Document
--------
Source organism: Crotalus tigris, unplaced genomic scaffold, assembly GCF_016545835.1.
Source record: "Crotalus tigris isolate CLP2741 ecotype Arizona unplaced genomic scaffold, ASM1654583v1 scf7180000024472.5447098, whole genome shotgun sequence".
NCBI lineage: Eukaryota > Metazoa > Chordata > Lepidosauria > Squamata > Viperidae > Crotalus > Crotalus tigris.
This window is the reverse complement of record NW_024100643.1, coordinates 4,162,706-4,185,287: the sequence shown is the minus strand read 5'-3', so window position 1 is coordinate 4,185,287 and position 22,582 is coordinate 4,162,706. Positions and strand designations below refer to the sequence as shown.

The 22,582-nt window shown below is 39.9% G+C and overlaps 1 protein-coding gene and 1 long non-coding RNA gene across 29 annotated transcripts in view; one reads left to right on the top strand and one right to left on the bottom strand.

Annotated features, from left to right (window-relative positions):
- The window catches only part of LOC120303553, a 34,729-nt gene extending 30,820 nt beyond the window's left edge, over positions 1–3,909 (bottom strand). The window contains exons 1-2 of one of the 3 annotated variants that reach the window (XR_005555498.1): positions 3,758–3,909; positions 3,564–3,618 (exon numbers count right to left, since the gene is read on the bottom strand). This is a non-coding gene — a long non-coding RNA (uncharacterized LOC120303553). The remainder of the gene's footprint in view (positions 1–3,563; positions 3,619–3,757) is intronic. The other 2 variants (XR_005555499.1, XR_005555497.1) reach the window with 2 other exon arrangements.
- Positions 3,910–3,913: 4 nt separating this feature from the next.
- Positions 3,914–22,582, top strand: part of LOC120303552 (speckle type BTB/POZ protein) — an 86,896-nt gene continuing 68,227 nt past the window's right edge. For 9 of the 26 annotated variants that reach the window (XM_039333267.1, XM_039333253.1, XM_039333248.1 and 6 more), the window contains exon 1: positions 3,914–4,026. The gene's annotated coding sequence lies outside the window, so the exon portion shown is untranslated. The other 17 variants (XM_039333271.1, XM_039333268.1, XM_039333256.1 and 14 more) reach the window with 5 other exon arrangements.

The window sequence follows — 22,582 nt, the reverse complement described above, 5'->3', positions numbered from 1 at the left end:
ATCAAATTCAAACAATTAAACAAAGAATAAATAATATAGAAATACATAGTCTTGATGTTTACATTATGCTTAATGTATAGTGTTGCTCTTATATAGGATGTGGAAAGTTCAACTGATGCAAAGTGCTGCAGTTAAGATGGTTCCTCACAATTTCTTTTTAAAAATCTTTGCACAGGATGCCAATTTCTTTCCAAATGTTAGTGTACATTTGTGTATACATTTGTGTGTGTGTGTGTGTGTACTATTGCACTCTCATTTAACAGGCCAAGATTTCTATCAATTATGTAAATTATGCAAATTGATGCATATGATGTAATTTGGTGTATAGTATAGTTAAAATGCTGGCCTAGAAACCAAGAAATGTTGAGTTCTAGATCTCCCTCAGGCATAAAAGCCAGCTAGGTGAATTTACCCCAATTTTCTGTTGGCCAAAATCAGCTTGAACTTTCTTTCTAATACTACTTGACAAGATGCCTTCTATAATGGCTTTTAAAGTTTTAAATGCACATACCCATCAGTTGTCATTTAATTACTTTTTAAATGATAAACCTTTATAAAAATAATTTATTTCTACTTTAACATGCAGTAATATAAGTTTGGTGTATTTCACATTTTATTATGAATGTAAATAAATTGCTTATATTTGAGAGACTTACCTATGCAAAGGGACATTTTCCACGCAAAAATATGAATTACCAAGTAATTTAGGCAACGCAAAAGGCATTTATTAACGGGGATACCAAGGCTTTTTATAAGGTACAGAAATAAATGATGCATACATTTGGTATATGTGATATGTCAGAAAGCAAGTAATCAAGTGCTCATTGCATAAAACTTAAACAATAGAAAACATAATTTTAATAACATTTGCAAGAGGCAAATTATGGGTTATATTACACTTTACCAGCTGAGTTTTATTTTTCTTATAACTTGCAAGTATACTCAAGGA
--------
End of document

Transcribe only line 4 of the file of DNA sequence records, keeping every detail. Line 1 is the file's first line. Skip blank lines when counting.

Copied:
This window is the reverse complement of record NW_024100643.1, coordinates 4,162,706-4,185,287: the sequence shown is the minus strand read 5'-3', so window position 1 is coordinate 4,185,287 and position 22,582 is coordinate 4,162,706. Positions and strand designations below refer to the sequence as shown.